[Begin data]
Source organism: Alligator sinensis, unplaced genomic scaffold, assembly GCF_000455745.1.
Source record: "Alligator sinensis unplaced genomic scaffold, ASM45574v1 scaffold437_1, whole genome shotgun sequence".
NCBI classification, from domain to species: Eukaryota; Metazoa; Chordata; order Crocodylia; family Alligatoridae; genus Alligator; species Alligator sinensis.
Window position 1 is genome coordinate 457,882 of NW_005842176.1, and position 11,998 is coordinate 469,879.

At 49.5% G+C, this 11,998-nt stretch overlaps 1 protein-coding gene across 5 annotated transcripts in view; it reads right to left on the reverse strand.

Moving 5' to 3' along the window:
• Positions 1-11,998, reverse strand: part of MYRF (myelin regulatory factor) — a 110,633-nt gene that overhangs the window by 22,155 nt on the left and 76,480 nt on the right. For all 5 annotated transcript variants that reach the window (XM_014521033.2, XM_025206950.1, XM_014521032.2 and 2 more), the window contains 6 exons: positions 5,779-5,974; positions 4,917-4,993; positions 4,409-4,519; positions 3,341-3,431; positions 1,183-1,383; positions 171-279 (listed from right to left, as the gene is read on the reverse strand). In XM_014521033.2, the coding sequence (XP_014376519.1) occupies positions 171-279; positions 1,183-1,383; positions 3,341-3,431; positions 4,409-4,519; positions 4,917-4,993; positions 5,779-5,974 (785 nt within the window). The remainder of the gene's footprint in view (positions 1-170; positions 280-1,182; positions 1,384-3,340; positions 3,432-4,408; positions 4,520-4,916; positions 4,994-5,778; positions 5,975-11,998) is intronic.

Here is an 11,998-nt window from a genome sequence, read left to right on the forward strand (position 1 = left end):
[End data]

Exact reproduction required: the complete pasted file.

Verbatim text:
Source organism: Alligator sinensis, unplaced genomic scaffold, assembly GCF_000455745.1.
Source record: "Alligator sinensis unplaced genomic scaffold, ASM45574v1 scaffold437_1, whole genome shotgun sequence".
NCBI classification, from domain to species: Eukaryota; Metazoa; Chordata; order Crocodylia; family Alligatoridae; genus Alligator; species Alligator sinensis.
Window position 1 is genome coordinate 457,882 of NW_005842176.1, and position 11,998 is coordinate 469,879.

At 49.5% G+C, this 11,998-nt stretch overlaps 1 protein-coding gene across 5 annotated transcripts in view; it reads right to left on the reverse strand.

Moving 5' to 3' along the window:
• Positions 1-11,998, reverse strand: part of MYRF (myelin regulatory factor) — a 110,633-nt gene that overhangs the window by 22,155 nt on the left and 76,480 nt on the right. For all 5 annotated transcript variants that reach the window (XM_014521033.2, XM_025206950.1, XM_014521032.2 and 2 more), the window contains 6 exons: positions 5,779-5,974; positions 4,917-4,993; positions 4,409-4,519; positions 3,341-3,431; positions 1,183-1,383; positions 171-279 (listed from right to left, as the gene is read on the reverse strand). In XM_014521033.2, the coding sequence (XP_014376519.1) occupies positions 171-279; positions 1,183-1,383; positions 3,341-3,431; positions 4,409-4,519; positions 4,917-4,993; positions 5,779-5,974 (785 nt within the window). The remainder of the gene's footprint in view (positions 1-170; positions 280-1,182; positions 1,384-3,340; positions 3,432-4,408; positions 4,520-4,916; positions 4,994-5,778; positions 5,975-11,998) is intronic.

Here is an 11,998-nt window from a genome sequence, read left to right on the forward strand (position 1 = left end):